It was a simple sentence. Just 27 words.
“We face many threats, but I stand here before you with a clear message: the U.S. commitment to the NATO alliance and to Article 5 is unwavering.”
This was what President Donald Trump was supposed to say in his May 25 address to NATO leaders in Brussels as a way of reassuring them about his evolving views toward the European collective-security pact that he once dismissed as “obsolete.” A senior administration source today provided me the language from the deleted sentence, which was part of the final version of the speech signed off on by the Pentagon on May 23; the National Security Council and State Department approved similar language.
But Trump, as I reported Monday, did not say it.
Instead, the sentence regarding the United States and its “unwavering” dedication to Article 5, the one-for-all, all-for-one mutual defense provision that is at the heart of the NATO alliance, was deleted at the last minute from his speech—to the surprise and consternation of his own blindsided national security team.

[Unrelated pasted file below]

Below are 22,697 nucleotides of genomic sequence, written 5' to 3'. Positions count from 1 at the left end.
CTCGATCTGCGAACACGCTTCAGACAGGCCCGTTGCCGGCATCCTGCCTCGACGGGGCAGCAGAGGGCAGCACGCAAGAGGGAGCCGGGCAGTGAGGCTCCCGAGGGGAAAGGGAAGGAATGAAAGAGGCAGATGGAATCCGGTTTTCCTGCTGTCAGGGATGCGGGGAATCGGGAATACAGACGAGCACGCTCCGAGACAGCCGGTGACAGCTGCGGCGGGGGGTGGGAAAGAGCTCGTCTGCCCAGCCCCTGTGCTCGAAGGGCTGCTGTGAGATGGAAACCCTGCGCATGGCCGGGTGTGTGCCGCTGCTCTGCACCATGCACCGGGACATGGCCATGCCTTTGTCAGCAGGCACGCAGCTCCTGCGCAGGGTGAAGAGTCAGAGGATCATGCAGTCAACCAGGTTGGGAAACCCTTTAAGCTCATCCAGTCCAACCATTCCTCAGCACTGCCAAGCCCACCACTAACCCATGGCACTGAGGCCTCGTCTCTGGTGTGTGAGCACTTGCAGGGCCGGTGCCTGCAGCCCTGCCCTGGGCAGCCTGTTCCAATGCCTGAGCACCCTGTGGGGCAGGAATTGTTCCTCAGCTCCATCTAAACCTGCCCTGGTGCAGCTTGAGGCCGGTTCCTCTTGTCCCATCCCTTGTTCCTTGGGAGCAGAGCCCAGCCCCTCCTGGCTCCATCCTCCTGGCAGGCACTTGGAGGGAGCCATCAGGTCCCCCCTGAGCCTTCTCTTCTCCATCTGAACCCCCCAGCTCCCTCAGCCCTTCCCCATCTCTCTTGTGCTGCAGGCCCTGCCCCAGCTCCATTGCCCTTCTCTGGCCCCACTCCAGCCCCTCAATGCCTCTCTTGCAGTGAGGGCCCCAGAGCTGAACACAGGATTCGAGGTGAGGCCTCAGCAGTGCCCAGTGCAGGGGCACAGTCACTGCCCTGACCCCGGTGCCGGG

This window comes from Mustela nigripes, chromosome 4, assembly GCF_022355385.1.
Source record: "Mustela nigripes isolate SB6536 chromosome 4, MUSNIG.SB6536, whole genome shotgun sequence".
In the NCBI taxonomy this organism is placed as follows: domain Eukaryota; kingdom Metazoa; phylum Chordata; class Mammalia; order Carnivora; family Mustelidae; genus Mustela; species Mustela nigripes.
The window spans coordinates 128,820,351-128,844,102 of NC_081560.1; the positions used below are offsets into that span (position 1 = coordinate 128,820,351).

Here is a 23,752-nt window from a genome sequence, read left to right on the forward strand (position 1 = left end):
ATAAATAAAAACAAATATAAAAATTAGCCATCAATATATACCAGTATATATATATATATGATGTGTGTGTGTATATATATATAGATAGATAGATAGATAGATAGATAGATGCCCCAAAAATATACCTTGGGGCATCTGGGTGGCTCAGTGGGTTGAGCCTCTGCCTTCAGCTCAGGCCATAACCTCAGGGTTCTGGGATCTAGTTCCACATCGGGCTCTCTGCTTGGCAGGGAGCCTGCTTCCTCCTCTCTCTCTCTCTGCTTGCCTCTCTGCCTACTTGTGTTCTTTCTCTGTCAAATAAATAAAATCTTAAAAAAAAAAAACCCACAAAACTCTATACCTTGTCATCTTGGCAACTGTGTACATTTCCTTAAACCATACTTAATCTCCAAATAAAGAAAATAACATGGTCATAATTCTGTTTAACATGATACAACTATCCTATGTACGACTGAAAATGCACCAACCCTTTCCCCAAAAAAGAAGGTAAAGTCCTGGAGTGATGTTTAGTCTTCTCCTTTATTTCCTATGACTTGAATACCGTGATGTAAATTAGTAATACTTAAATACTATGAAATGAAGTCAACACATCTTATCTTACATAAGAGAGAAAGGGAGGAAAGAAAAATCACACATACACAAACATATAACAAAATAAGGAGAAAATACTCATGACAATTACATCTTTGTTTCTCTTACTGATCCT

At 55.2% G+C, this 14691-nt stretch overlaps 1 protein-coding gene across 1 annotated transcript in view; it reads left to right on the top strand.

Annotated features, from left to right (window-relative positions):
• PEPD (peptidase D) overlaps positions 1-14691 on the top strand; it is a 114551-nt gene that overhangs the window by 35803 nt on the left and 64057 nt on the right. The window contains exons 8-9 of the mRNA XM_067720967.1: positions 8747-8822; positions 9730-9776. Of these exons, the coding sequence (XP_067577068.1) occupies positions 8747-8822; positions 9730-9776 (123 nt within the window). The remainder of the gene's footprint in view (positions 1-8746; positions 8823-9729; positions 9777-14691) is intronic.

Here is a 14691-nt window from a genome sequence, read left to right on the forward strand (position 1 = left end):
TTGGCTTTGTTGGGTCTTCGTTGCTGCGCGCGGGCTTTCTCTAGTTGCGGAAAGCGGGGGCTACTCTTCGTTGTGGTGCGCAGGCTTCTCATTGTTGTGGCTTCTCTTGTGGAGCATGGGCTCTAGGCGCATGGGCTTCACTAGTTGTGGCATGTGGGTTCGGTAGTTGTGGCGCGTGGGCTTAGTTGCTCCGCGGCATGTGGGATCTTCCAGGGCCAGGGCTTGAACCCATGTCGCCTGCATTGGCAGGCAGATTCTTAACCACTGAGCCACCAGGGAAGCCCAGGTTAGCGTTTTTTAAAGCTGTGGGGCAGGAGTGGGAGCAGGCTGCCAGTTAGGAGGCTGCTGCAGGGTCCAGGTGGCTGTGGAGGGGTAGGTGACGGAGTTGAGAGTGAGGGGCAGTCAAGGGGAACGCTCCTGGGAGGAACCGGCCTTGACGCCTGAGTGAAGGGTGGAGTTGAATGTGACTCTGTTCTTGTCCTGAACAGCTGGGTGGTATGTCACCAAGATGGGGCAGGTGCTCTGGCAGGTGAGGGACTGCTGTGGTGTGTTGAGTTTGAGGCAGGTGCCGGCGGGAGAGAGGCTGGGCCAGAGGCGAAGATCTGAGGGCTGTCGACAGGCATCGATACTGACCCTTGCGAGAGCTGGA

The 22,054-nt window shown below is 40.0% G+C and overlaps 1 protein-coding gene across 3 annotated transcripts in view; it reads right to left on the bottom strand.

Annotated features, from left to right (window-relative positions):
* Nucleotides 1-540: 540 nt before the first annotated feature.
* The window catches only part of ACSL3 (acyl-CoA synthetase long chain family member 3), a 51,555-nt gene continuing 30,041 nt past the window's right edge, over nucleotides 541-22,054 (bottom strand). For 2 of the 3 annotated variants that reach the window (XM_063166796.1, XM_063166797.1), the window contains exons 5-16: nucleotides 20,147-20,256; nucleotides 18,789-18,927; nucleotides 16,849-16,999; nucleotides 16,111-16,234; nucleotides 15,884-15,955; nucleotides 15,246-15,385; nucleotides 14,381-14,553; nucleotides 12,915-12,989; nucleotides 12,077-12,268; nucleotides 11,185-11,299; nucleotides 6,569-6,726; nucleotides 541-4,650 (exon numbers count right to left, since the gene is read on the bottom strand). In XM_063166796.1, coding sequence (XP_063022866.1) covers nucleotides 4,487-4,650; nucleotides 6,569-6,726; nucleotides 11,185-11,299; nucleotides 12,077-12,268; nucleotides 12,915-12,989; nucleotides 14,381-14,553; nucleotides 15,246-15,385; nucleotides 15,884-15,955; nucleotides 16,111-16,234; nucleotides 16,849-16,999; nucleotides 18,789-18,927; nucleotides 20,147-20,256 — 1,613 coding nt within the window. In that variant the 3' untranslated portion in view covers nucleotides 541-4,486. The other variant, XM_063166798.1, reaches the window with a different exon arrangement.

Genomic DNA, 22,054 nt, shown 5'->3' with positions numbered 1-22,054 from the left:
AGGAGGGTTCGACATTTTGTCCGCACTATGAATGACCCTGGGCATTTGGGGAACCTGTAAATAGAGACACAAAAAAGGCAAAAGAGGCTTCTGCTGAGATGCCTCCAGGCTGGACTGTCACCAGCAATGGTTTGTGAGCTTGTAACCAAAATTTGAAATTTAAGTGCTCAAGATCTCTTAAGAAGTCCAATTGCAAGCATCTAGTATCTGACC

“This was unambiguous,” the source said, “and it was taken out.”
Had Trump said the missing sentence—or any reference at all to Article 5 and the American commitment to it—he would have avoided a major headache with Western allies and hours of what aides are openly calling “cleanup duty” on the part of top advisers including Vice President Mike Pence, national security adviser H.R. McMaster and Defense Secretary James Mattis….
The White House has not denied that the speech was in fact changed, but has continued to insist—as recently as at Tuesday’s press briefing by White House spokesman Sean Spicer—that it does not matter….
And in fact, the source now tells me, even the preliminary draft of Trump’s speech from the White House sent to his national security officials included an explicit reference to Article 5—although the national security officials still pushed for the stronger version, with its mention of a “clear message” and “unwavering” support. There was such concern about how the NATO meeting would go—and making sure in particular that allies were sufficiently reassured by a president who seemed more intent on lecturing them about their insufficient financial contributions—that Mattis even rearranged his schedule to attend the session in person, “squeezing it in to be there….”
Susan B. Glasser is POLITICO’s chief international affairs columnist. Follow her on Twitter @sbg1.